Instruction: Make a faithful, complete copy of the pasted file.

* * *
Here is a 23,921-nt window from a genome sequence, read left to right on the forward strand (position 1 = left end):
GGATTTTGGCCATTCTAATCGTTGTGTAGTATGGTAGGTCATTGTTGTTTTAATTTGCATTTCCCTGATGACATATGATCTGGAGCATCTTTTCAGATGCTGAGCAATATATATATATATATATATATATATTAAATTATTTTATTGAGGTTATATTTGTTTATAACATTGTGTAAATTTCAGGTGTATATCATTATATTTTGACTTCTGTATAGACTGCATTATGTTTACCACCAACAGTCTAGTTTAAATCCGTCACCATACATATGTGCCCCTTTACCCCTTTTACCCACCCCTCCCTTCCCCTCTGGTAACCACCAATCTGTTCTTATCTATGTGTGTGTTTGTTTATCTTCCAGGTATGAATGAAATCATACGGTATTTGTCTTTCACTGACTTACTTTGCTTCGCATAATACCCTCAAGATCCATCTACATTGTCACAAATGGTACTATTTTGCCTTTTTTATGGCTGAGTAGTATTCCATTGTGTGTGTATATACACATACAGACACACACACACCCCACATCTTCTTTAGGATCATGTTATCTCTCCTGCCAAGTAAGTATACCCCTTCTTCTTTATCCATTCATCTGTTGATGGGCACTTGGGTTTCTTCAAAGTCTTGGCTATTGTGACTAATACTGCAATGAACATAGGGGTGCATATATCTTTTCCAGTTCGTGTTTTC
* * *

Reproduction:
Here is a 23,921-nt window from a genome sequence, read left to right on the forward strand (position 1 = left end):
GGATTTTGGCCATTCTAATCGTTGTGTAGTATGGTAGGTCATTGTTGTTTTAATTTGCATTTCCCTGATGACATATGATCTGGAGCATCTTTTCAGATGCTGAGCAATATATATATATATATATATATATATTAAATTATTTTATTGAGGTTATATTTGTTTATAACATTGTGTAAATTTCAGGTGTATATCATTATATTTTGACTTCTGTATAGACTGCATTATGTTTACCACCAACAGTCTAGTTTAAATCCGTCACCATACATATGTGCCCCTTTACCCCTTTTACCCACCCCTCCCTTCCCCTCTGGTAACCACCAATCTGTTCTTATCTATGTGTGTGTTTGTTTATCTTCCAGGTATGAATGAAATCATACGGTATTTGTCTTTCACTGACTTACTTTGCTTCGCATAATACCCTCAAGATCCATCTACATTGTCACAAATGGTACTATTTTGCCTTTTTTATGGCTGAGTAGTATTCCATTGTGTGTGTATATACACATACAGACACACACACACCCCACATCTTCTTTAGGATCATGTTATCTCTCCTGCCAAGTAAGTATACCCCTTCTTCTTTATCCATTCATCTGTTGATGGGCACTTGGGTTTCTTCAAAGTCTTGGCTATTGTGACTAATACTGCAATGAACATAGGGGTGCATATATCTTTTCCAGTTCGTGTTTTC